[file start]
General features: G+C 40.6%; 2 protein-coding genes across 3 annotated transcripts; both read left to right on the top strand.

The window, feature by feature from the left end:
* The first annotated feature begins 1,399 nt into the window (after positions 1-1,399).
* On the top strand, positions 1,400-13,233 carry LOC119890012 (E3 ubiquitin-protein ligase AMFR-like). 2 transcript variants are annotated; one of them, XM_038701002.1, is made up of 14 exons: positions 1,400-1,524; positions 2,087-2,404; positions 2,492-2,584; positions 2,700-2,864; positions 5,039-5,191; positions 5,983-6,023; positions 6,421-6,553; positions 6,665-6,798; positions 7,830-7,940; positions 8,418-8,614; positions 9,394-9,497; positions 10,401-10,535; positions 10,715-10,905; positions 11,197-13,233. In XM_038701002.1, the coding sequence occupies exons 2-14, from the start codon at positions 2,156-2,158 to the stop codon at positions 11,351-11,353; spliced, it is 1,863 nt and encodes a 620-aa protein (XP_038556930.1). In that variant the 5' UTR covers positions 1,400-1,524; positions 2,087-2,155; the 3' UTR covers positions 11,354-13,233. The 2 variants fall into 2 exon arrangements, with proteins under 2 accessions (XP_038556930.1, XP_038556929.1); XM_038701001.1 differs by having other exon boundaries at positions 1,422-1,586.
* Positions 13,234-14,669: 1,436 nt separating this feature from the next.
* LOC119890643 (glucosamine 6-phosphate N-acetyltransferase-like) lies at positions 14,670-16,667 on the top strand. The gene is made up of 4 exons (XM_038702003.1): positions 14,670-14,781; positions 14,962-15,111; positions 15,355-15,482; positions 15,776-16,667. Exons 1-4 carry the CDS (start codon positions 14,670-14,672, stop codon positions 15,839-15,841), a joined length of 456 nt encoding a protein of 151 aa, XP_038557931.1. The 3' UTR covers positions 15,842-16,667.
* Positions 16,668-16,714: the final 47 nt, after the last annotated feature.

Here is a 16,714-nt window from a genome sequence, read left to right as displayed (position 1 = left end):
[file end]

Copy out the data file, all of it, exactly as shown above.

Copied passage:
General features: G+C 40.6%; 2 protein-coding genes across 3 annotated transcripts; both read left to right on the top strand.

The window, feature by feature from the left end:
* The first annotated feature begins 1,399 nt into the window (after positions 1-1,399).
* On the top strand, positions 1,400-13,233 carry LOC119890012 (E3 ubiquitin-protein ligase AMFR-like). 2 transcript variants are annotated; one of them, XM_038701002.1, is made up of 14 exons: positions 1,400-1,524; positions 2,087-2,404; positions 2,492-2,584; positions 2,700-2,864; positions 5,039-5,191; positions 5,983-6,023; positions 6,421-6,553; positions 6,665-6,798; positions 7,830-7,940; positions 8,418-8,614; positions 9,394-9,497; positions 10,401-10,535; positions 10,715-10,905; positions 11,197-13,233. In XM_038701002.1, the coding sequence occupies exons 2-14, from the start codon at positions 2,156-2,158 to the stop codon at positions 11,351-11,353; spliced, it is 1,863 nt and encodes a 620-aa protein (XP_038556930.1). In that variant the 5' UTR covers positions 1,400-1,524; positions 2,087-2,155; the 3' UTR covers positions 11,354-13,233. The 2 variants fall into 2 exon arrangements, with proteins under 2 accessions (XP_038556930.1, XP_038556929.1); XM_038701001.1 differs by having other exon boundaries at positions 1,422-1,586.
* Positions 13,234-14,669: 1,436 nt separating this feature from the next.
* LOC119890643 (glucosamine 6-phosphate N-acetyltransferase-like) lies at positions 14,670-16,667 on the top strand. The gene is made up of 4 exons (XM_038702003.1): positions 14,670-14,781; positions 14,962-15,111; positions 15,355-15,482; positions 15,776-16,667. Exons 1-4 carry the CDS (start codon positions 14,670-14,672, stop codon positions 15,839-15,841), a joined length of 456 nt encoding a protein of 151 aa, XP_038557931.1. The 3' UTR covers positions 15,842-16,667.
* Positions 16,668-16,714: the final 47 nt, after the last annotated feature.

Here is a 16,714-nt window from a genome sequence, read left to right as displayed (position 1 = left end):